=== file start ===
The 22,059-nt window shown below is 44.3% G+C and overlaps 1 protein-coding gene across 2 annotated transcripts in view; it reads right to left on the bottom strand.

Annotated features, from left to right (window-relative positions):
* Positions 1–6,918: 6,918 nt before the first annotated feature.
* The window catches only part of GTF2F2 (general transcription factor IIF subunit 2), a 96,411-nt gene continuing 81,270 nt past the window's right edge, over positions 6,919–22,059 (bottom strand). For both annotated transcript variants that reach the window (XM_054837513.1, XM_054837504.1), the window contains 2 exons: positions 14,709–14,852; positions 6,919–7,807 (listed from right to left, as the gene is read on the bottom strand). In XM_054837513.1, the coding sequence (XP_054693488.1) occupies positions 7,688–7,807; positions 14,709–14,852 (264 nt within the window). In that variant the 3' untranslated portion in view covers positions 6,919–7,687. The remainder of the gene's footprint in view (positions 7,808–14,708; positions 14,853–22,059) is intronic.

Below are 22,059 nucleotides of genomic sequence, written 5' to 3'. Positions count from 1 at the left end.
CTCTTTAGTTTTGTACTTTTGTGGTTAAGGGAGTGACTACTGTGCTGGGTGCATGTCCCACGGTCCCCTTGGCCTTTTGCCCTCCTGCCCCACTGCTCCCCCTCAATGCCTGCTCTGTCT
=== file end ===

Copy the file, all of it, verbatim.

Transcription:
The 22,059-nt window shown below is 44.3% G+C and overlaps 1 protein-coding gene across 2 annotated transcripts in view; it reads right to left on the bottom strand.

Annotated features, from left to right (window-relative positions):
* Positions 1–6,918: 6,918 nt before the first annotated feature.
* The window catches only part of GTF2F2 (general transcription factor IIF subunit 2), a 96,411-nt gene continuing 81,270 nt past the window's right edge, over positions 6,919–22,059 (bottom strand). For both annotated transcript variants that reach the window (XM_054837513.1, XM_054837504.1), the window contains 2 exons: positions 14,709–14,852; positions 6,919–7,807 (listed from right to left, as the gene is read on the bottom strand). In XM_054837513.1, the coding sequence (XP_054693488.1) occupies positions 7,688–7,807; positions 14,709–14,852 (264 nt within the window). In that variant the 3' untranslated portion in view covers positions 6,919–7,687. The remainder of the gene's footprint in view (positions 7,808–14,708; positions 14,853–22,059) is intronic.

Below are 22,059 nucleotides of genomic sequence, written 5' to 3'. Positions count from 1 at the left end.
CTCTTTAGTTTTGTACTTTTGTGGTTAAGGGAGTGACTACTGTGCTGGGTGCATGTCCCACGGTCCCCTTGGCCTTTTGCCCTCCTGCCCCACTGCTCCCCCTCAATGCCTGCTCTGTCT